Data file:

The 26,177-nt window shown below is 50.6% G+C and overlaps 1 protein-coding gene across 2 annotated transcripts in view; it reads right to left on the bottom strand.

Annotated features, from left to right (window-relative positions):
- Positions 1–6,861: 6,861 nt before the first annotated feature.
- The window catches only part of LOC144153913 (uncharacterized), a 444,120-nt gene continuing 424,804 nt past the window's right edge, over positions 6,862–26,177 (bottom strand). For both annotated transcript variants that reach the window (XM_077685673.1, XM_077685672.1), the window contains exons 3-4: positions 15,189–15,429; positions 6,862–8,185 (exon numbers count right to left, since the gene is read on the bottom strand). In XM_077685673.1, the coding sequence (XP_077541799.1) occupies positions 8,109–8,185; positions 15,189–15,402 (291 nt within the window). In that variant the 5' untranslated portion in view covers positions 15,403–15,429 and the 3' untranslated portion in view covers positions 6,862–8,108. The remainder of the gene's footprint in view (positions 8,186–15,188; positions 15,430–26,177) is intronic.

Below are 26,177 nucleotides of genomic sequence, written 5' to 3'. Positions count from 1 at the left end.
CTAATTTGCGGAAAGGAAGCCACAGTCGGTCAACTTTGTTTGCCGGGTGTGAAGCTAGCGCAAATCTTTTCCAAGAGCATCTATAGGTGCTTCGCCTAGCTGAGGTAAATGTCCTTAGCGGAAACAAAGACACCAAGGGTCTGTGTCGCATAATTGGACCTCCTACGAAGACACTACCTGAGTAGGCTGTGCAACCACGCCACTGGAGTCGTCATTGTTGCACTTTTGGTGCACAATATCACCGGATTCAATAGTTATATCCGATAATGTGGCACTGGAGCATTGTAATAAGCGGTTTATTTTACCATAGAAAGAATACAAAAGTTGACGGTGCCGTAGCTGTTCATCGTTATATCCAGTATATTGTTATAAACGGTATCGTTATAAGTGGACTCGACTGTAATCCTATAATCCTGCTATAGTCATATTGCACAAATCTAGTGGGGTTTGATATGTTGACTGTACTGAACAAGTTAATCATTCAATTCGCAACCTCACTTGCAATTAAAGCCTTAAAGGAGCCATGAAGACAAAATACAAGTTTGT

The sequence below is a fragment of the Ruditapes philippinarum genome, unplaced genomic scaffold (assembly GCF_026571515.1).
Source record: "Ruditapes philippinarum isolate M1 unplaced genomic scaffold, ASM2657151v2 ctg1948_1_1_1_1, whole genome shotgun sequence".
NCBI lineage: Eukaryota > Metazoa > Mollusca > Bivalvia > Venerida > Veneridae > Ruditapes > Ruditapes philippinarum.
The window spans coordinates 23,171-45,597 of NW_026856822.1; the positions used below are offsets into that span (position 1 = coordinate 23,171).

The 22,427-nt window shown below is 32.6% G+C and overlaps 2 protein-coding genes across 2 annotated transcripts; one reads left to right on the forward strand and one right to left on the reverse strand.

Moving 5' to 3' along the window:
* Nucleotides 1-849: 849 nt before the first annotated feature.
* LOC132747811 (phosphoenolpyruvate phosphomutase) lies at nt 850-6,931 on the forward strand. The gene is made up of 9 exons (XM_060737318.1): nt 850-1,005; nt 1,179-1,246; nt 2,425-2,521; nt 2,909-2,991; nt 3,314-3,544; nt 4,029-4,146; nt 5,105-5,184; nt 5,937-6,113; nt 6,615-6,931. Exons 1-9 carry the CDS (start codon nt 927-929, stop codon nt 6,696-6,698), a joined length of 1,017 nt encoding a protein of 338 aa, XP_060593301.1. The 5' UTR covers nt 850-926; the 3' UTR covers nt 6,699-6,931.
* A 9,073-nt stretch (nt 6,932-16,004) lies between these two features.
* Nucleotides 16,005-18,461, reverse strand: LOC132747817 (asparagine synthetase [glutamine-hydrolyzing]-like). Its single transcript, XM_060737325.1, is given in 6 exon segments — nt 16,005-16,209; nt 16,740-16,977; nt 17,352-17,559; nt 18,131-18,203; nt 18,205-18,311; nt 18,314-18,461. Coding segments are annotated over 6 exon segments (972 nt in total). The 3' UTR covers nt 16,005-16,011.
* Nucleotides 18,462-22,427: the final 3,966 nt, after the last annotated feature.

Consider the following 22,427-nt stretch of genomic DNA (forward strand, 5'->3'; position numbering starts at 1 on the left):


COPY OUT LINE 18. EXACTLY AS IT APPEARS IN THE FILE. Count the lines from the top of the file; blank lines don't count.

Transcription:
Consider the following 22,427-nt stretch of genomic DNA (forward strand, 5'->3'; position numbering starts at 1 on the left):